Connecticut NLRA: What you need to know

The National Labor Relations Actof 1935 (NLRA), also known as the Wagner Act (29 USC 141), was designed to promote collective bargaining; it established the National Labor Relations Board (NLRB). In 1947, NLRA was amended by the Labor-Management Relations Act (LMRA), also known as the Taft-Hartley Act, which added a group of unfair practices by unions to the list of unfair practices acts of employers contained in the original NLRA. In 1959, the Labor-Management Reporting and Disclosure Act (LMRDA), also known as the Landrum-Griffin Act (29 USC 401) was passed requiring reports and disclosures both by unions and employers on financial matters affecting all activities by either group to persuade or dissuade employees from joining or continuing membership in labor unions.
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Connecticut has its own Labor Relations Act (CGS Sec. 31-101 to 31-111). The Connecticut law does not apply to any employer who is subject to the federal law, unless the NLRB has declined jurisdiction.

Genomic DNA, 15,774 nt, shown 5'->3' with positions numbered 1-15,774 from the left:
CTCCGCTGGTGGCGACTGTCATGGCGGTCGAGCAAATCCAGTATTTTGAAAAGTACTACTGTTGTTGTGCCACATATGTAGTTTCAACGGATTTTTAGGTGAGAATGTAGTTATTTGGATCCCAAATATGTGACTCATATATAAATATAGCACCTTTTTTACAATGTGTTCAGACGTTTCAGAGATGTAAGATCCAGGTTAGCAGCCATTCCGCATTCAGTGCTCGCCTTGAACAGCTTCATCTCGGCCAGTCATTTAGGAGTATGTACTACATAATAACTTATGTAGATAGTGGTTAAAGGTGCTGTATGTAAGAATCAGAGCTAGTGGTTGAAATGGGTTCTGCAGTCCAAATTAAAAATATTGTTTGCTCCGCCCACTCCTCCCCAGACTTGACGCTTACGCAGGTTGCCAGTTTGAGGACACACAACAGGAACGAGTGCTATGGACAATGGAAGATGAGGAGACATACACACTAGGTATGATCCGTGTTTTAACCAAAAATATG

NLRA applies to all employers in interstate commerce, but for administrative purposes, the NLRB has limited NLRA coverage in the non-retail field to those employers whose gross volume in interstate commerce is at least $50,000 per year. For other sectors of the economy, the standard is based on yearly gross volume and may vary from as little as $50,000 to as much as $1 million, depending upon the industry. The Act guarantees employees the right to engage in “concerted activity” for mutual aid or protection. These activities are protected under the law:
• The attempt by one employee to solicit union support from another employee
• Discussion of unionization among employees
• Union organizing
NLRA further requires management to recognize unions that represent a majority of their employees. It also provides a system for conducting elections to determine who represents the employees, and procedures for adjudicating unfair practice charges.

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